The UAE has been a tourist attraction for the past couple of decades and has evolved as a retail hub with some of the world’s most spectacular malls home to over 65% of major global brands, but it cemented its position as a trade hub thanks to its proximity to important trade routes and a proven resilience to the pandemic. In the new normal the UAE has also emerged as one of the top countries in terms of tech adoption, thanks to its digital infrastructure along with ecosystems such as the Technology and Innovation Hub in Abu Dhabi, where creation of smart solutions is facilitated. With focus on large-scale diversification from the oil sector to other industries including data, IoT and manufacturing, the UAE has initiated the fourth industrial revolution backed by AI and cloud.
With an aim to become self-sufficient, the country has started focusing on growing its own food and developing its own technology, with components created in the UAE itself. One of the initiatives to boost local manufacturing is the In-Country Value program, that encourages major corporations and new firms to procure materials from Emirati suppliers, and the ICV certificate issued to companies which are a part of this, accounts for 40% of financial evaluation of firms applying for government procurement. Abu Dhabi’s airline Etihad became the first carrier in the UAE to join the program and increase the volume of local components in its airlines. The In-Country Value program’s aim is to increase the government spending on local products to $15 billion and scale up the number of certified local vendors from 5000 to 7300 by 2025.
Speaking of contribution of diverse sectors and firms, the UAE has also launched a plan to increase the contribution of the industrial sector in the economy to $81 billion by 2031, and has also introduced reforms such as 100% ownership for overseas investors in the Emirates as well as assistance with bulk visas and online banking, to increase FDI in industries. The manufacturing capacity of the UAE is currently four million bpd, which it aims to scale up to five million bpd by 2030, and its major manufacturers also include Emirates Steel which is the largest producer of jumbo and heavy components in the Middle East with a 70% market share. Its peer Emirates Global Aluminum is supplying the world’s first aluminum made in a solar-powered smelter, to leading automaker BMW, while the UAE is building everything from data centres to satellites locally.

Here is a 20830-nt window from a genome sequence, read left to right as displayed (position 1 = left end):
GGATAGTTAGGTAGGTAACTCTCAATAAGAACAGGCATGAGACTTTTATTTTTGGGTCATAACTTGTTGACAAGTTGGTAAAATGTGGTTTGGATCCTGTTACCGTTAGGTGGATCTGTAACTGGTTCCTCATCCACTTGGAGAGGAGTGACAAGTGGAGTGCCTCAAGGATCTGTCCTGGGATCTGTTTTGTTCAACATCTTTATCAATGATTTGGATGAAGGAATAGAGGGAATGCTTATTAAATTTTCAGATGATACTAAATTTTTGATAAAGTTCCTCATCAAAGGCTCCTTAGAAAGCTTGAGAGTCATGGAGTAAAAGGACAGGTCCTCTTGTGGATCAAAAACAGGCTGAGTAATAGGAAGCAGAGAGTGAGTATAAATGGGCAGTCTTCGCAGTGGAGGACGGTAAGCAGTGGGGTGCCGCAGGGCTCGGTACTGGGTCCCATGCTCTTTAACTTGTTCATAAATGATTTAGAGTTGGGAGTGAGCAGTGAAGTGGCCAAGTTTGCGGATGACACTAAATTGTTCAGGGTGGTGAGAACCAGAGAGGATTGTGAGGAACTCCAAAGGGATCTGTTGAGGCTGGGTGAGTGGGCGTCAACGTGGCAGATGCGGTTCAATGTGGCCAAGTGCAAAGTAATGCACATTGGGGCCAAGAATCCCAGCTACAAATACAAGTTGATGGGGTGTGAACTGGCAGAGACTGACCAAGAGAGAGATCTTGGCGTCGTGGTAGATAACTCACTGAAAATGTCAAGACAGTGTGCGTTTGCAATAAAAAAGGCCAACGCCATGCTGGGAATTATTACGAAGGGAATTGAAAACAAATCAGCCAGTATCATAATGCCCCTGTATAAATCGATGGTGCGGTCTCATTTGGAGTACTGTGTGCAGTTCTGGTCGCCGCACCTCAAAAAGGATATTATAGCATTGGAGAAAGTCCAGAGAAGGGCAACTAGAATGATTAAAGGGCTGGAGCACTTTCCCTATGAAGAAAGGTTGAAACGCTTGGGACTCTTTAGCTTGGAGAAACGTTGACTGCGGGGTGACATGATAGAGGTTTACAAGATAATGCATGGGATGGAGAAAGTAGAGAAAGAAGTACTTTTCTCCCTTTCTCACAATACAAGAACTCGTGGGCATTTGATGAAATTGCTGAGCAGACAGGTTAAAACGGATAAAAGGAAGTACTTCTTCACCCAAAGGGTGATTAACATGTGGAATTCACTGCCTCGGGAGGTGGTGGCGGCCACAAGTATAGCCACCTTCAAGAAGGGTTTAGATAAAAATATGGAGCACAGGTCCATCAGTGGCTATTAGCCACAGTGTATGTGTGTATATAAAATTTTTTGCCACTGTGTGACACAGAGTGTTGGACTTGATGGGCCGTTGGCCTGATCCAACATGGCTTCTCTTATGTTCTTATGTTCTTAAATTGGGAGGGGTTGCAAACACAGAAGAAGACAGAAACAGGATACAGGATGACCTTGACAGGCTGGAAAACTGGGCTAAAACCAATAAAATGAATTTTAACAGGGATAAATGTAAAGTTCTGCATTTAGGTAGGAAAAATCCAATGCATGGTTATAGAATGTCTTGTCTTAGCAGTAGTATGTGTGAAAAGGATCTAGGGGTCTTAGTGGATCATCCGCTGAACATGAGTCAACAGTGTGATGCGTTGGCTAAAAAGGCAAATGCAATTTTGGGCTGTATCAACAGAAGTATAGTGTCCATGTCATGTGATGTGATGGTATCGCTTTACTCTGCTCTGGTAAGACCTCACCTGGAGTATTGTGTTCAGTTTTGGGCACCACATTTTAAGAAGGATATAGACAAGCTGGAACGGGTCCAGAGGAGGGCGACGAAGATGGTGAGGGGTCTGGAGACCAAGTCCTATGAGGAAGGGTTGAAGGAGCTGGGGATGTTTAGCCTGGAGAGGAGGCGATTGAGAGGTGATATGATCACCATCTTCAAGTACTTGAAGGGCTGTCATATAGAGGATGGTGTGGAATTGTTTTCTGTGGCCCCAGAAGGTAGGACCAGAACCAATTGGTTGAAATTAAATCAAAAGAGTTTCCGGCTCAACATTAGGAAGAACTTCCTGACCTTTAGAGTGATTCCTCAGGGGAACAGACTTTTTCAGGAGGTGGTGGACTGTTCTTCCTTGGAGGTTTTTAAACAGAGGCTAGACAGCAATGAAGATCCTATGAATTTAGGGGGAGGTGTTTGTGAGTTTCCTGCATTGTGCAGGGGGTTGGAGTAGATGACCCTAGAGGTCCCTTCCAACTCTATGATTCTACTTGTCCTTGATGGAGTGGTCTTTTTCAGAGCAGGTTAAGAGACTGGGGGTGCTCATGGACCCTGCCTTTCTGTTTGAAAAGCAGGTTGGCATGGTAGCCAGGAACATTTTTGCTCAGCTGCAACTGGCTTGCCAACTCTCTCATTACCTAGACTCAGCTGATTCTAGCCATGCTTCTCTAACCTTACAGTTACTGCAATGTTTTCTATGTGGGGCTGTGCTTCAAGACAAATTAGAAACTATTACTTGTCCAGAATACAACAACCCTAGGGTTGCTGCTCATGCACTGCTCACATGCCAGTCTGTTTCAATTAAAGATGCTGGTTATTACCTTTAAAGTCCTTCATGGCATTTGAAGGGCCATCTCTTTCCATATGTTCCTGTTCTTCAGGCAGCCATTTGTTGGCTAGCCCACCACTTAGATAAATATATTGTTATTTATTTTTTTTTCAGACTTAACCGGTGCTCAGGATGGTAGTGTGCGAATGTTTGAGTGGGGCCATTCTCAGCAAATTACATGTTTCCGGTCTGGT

The focus on industries reflects in the fact that now 80% of the UAE’s non-oil economy is powered by the manufacturing sector, which is backed by measures such as Abu Dhabi’s program to incentivise land use for industrial development, which offers $1.36 per square meter to manufacturing firms in the UAE. The government’s plans also include setting up 13,500 new industrial firms by 2031, and under a partnership with ECI, it’ll promote export and project finance, trade credit insurance and click-and-cover services for SMEs in the manufacturing space. Under the Make it in the Emirates plan, ECI had extended AED2.5 billion via more than 4000 revolving credit guarantees, and provided AED1.6 billion to ease financing for trade and projects.
The country is also offering financial, advisory and technical support to companies manufacturing products in the Emirates through the EDB, and has 10 civilian airports along with 12 commercial sea ports with a capacity to handle 80 million tons of cargo every year, through 105 cargo companies to boost logistics. The perks under the Make it in the Emirates program also include finance for advanced technology and equipment, sponsorship for machinery and upgrades, green finance, support for business expansion, structural financing and incubation services.
This support system for vendors and manufacturers in the UAE, is similar to incentives offered for hiring more Emirati residents and also the data localisation rules for ensuring that companies operating in the country make the most of it.